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Issue 20, Editorial

Judith Winters *

Cite this as: J. Winters 2007 'Issue 20, Editorial', Internet Archaeology 20. http://dx.doi.org/10.11141/ia.20.8

This issue has closed with the publication of Joining the Dots: Continuous Survey, Routine Practice and the Interpretation of a Cypriot Landscape by Michael Given, Hugh Corley and Luke Sollars from the University of Glasgow reporting on the findings from the Troodos Archaeological and Environmental Survey Project (TAESP). The publication contains web-based GIS and databases to provide a complete landscape data set and a fully integrated interpretative text carefully grounded in current landscape theory and is the second LEAP exemplar to be published.

As noted previously, the aim of LEAP is to investigate ways in which electronic publication can provide broad access to research findings in the arts and humanities, and make underlying data available so that readers are able to access online archives to test interpretations and develop their own conclusions. Each examplar interprets and tries to achieve this aim in slightly different ways. In the first exemplar in issue 19 (Whittlewood), supporting files (PDFs) held in the digital archive were linked directly from the article text, while the GIS permitted users to search and run queries on content also held in the archive. Now in the second exemplar (TAESP), alongside the spatial searching that can be carried out within the article, elements of the archive (image files) are retrieved directly from finds database searches presented both within the article narrative and via query forms. A lot of hard work has gone into this resource and we are pleased with the way it has turned out but your comments on how this translates into the user experience are very welcome and in fact and are vital to future projects and journal development.

TAESP was highly complex but has given us several valuable lessons that should benefit the remaining LEAP publications with ADS as well as future journal articles. It has also tested our servers to their limit and pending tests, we will be upgrading the GIS software that the article relies on so heavily in the next few weeks. This upgrade will also enable us to more effectively deliver the GIS contained within another article in this issue by Steve Baker. This outstanding resource, allowing the user to view the Trent Valley palaeochannel data against the backdrop of either Ordnance Survey 1:50 000 maps or aerial photographs, will not be any different from the user perspective but enables us to deliver the more complex and 'big' datasets that are just part of archaeologists' day-to-day creations. In fact limitations of GIS has been the theme of the season as far as discussions go with ADS colleagues (who develop the GIS interfaces for Internet Archaeology) and it also features in the article by Ebert who cites it as one of the reasons why there has been little application of temporal aspects in predictive modelling in archaeology. Generally speaking, an adjustment of approach often provides a path to the solution. This is certainly the case as argued by Vann and Thomas who set out the archaeological rationale behind developing a generic methodology to enable the consistent recognition, recording and description of animal palaeopathological data. And finally, Holly Wright introduces us to SVG and its potential within archaeology, using previously published Internet Archeology material to demonstrate the format's capabilities. But even here, despite SVG being a W3C standard, limitations play their part and the SVG in the article is only supported by certain browsers. So, archaeologists are not the only community needing an adjustment of approach!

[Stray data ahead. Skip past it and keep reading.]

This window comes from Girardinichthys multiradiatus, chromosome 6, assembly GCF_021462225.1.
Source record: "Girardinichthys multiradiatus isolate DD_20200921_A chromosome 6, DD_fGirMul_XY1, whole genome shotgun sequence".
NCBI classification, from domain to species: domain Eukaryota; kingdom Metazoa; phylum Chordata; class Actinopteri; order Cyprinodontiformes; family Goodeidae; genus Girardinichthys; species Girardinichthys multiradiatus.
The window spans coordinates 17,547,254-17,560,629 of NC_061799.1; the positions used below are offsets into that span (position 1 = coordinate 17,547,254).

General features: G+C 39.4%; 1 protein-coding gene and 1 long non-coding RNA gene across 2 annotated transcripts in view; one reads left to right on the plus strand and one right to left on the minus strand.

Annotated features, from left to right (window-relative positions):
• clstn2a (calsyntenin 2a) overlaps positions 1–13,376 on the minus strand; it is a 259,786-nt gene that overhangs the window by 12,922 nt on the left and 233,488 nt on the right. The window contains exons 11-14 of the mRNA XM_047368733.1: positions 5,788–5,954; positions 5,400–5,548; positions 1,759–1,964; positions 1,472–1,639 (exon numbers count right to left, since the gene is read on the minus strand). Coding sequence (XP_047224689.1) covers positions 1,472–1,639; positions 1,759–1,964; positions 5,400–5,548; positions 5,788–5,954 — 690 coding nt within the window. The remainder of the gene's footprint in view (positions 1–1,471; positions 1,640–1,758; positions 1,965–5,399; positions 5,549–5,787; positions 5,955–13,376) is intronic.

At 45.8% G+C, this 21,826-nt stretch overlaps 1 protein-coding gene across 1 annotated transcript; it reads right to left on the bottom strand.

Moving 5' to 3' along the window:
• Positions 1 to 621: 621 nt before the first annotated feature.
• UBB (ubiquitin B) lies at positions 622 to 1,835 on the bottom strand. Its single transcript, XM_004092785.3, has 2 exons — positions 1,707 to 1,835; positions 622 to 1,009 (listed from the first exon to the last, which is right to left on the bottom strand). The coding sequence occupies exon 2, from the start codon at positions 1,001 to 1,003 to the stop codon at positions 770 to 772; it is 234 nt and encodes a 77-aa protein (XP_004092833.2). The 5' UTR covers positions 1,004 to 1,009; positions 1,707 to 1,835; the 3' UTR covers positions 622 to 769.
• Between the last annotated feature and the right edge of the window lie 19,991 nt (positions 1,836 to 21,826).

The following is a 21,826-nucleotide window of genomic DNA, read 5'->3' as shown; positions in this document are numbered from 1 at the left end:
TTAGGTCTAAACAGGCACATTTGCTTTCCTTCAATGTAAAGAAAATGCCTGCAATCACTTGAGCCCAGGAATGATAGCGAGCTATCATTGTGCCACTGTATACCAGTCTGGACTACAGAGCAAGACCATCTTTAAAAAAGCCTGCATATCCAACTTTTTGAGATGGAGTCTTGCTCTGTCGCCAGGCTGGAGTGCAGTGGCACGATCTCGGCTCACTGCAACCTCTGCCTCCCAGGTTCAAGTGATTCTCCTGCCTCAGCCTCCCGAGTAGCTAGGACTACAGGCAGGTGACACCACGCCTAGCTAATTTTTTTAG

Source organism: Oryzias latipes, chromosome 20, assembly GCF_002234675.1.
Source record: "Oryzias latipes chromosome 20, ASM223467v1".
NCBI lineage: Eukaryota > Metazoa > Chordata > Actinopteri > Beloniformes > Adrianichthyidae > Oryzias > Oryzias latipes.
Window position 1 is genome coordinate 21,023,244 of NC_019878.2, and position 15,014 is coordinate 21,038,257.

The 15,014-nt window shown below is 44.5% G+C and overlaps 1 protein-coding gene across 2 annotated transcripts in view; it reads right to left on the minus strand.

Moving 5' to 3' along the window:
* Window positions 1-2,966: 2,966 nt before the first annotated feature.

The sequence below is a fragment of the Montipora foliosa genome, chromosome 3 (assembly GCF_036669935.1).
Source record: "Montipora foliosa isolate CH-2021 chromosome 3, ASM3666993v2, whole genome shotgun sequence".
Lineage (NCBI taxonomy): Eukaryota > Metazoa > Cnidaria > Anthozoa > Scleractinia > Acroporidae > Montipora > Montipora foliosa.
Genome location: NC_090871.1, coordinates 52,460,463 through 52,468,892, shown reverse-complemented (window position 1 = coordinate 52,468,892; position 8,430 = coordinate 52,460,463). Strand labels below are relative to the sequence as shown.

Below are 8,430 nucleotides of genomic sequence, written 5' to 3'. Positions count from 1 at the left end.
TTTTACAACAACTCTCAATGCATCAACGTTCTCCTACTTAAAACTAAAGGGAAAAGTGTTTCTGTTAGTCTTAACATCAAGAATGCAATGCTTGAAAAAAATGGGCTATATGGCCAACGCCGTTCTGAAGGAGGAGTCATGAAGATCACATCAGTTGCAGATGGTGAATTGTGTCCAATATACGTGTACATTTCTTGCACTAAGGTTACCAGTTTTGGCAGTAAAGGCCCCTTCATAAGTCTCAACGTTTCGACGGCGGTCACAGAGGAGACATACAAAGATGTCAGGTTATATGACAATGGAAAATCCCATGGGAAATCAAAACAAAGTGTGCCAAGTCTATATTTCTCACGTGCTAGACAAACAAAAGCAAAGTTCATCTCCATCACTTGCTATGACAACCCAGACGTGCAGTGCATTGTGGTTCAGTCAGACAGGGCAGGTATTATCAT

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Last updated: Mon Jul 30 2007